Chess Tactics: should some of them be prohibited?

Filed under Attacking tactics, Chess Basics, Chess lessons, Chess Strategy, Chess tactics, Endgame Tactics
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Though I said ‘some’ but actually I meant one that goes under a German name and seems to have been in use in German chess literature since since early ninteenth century. It is supposed to have been introduced in English chess literature in early twentieth century by Emanuel Lasker, himself a German!

The word I have in mind is zugzwang. I understand that ‘zug’ means move and ‘zwang’ means ‘compulsion’, so the combined word means ‘compulsion to move’. Essentially, a player is said to be under zugzwang when any move that he makes will make his position worse and not to move would be the best move. But chess rules do not permit a player to skip move and the affected player under compulsion to move is committing a kind of ‘suicide’ by his move! Are you getting my point now? Suicide goes against the laws in most countries of the world and forcing another man to commit it is still more heinous! Shouldn’t therefore be a law against zugzwang (and wouldn’t the victims agree)?

Enough of chatter, can we see some example you will say. Though this is a potent weapon in chess endgames, it can occur at any time.

We first see an endgame problem that, though a very simple one, teaches you what zugzwang is and was created by French composer Henri Rinck (1870-1952) who was arguably the World’s Greatest Composer of chess problems.

a simple zugzwang

White has to play and win in the position shown. The moves are:

1. Rc7+ Rd7  
2. Qc5+ Kd8   2. … Ke6 3. Qf5+ loses the Rook
3. Kh6  

 

Black has the move and he is in zugzwang as any move makes him lose. Let us see what some of his options are:

King moves:
3. … Ke8 4. Qe5+ Kf7 5. Rxd7+ Kf8 (or Kg8) 6. Qxb8#

Rook moves:
3. … Rxc7 4. Qf8+ Kd7 5. Qxb8 wins.
If Black’s Rook leaves his second rank without any check, White will play 4. Qe7#

Queen moves:
3. … Qxc7 4. Qf8#.

Black Queen cannot deliver any viable check and trying to remain in contact with c8 square only enables its capture by White. If it loses contact with c8 square, White plays 4. Rc8#.

There are many other options available to Black and we have left it to you to find how the correct move (very important) by White in all the situations result in his winning the Black Rook or Queen or both, or delivering checkmate to the King.

You will notice that putting opponent in zugzwang is preceded by an idle (sometimes blocking) move by the attacker that forces the defender’s hand. In above example, 3. Kh6 was such a move.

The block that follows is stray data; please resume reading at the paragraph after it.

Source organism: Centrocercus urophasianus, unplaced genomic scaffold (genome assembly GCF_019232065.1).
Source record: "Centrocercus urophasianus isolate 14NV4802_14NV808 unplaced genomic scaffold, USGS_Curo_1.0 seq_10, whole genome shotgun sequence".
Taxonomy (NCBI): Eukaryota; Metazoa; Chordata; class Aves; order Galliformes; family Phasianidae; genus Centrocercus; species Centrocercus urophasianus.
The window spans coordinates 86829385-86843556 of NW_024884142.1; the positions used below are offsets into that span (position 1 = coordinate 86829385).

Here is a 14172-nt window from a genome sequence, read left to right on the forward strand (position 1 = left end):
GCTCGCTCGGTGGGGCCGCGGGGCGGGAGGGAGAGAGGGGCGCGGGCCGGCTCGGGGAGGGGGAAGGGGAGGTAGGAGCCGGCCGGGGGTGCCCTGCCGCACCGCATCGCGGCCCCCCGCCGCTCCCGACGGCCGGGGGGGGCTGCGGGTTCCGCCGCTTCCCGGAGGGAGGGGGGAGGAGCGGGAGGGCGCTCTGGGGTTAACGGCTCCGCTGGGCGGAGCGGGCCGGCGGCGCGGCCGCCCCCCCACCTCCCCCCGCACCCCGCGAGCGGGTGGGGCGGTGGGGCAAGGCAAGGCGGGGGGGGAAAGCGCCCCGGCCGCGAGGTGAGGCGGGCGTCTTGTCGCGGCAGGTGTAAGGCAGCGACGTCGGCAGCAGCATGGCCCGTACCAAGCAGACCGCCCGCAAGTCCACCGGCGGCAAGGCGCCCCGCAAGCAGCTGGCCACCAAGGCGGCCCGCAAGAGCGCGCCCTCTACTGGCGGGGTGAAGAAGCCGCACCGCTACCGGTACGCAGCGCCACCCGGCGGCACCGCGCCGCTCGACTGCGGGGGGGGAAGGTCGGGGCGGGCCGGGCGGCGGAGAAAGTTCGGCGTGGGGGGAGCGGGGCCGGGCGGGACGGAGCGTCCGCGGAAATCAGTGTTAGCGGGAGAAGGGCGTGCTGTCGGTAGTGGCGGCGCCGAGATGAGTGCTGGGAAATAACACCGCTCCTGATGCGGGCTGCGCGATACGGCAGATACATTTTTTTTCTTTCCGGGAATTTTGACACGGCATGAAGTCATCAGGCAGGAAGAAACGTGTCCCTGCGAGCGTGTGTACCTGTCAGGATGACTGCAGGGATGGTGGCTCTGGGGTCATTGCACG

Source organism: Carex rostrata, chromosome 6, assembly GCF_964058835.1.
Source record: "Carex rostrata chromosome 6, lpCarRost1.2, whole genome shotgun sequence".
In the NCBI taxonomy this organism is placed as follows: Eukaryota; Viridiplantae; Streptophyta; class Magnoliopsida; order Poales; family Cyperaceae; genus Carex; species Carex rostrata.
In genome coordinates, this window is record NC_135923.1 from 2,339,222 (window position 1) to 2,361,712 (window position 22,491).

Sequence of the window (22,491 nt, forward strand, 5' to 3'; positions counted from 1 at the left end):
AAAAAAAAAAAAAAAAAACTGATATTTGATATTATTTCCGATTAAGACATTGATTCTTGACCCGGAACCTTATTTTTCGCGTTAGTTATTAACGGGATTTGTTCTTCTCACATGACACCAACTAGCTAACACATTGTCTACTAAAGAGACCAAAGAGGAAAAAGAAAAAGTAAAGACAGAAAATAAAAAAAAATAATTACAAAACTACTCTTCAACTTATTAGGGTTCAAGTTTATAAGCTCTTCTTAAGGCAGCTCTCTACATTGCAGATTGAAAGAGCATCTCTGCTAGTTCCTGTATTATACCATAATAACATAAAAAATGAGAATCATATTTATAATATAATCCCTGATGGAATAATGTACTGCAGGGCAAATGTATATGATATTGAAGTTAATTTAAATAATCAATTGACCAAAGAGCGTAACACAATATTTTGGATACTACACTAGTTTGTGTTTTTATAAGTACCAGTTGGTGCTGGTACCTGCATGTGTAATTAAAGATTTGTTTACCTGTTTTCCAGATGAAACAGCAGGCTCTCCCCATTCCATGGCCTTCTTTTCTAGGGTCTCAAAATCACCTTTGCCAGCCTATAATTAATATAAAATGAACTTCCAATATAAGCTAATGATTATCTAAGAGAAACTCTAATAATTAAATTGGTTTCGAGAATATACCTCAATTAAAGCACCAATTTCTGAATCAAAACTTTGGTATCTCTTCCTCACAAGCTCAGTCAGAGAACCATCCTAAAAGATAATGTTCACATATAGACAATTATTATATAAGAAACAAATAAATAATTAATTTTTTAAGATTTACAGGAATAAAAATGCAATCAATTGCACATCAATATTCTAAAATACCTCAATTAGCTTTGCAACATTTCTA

Now that you have seen a simple one, here is another problem which is slightly more complex. This is a very old problem but quite instructive as similar position may arise in one of your endgames also. White is to play and win.

a little more complex zugzwang

With two isolated pawns against three connected pawns, White may appear to be at a disadvantage but White’s winning line is as follows:

1. a6 Kb8   Black King had to move to prevent 2. c7
 
2. Kg1 f3   The idle move Kg1 to wait and watch is the only move that wins for White by creating zugzwang on Black
 
3. Kf2   White’s strategy is simple: move the King to face whichever Black Pawn has advanced. Once that Pawn gets blocked, Black has to move another Pawn. In the meanwhile, Black King cannot move either way without allowing the other White Pawn to promote! You may try with other Pawn moves to verify the tactics.
3. h3  
4. Kg3 h2  
5. Kxh2 f2  
6. Kg2 g3  
7. Kf1  
7. g2+  
8. Kxf2 g1=Q+  
9. Kxg1 Kc7   With no more pawn to move, Black King is forced to take the move it was trying to avoid.
10. a7 Kxc6  
11. a8=Q+   White wins.

 

Because of its unusual nature, it is a popular theme for chess compositions and Susan Polgar’s blog of July 1 has a problem on this topic.

In Chess Tactics: Some more applications of Zugzwang, you will see a third problem and a game where this tactics was used.

 

5 Comments

  1. [...] of ‘practice makes perfect’, after you have learned about zugzwang and its application in Chess Tactics: should some of them be prohibited?, we bring you two more examples, one an endgame study and the other from actual [...]

  2. Robert says:

    Although suicide is against the law in most countries, one must consider that chess is a war being played out on 64 squares. In war, soldiers have been known to make sacrifices for other men or for the unit in order to win .

    if the game was more in line with a social setting, than your point on suicide would be valid enough to consider.

  3. ChessMaster says:

    @Robert

    All that was in a lighter vein! If people start taking it seriously or putting more meaning than was intended, then I’ll have to start writing in a way people can read with a straight face!

    Your point is taken, but still there is a logical anomaly in the analogy you brought. A soldier makes a sacrifice to achieve a higher goal. No one forces him into it, he does it on his own inspiration and hence a sacrifice is not considered a suicide! Suicide is condemned, sacrifice never!

  4. [...] to be the season to do something about the weakness! You know that zug means ‘move’ from the chess tactics of zugzwang and now you can add zwischen (which means ‘between’) to your vocabulary. So zwischenzug [...]

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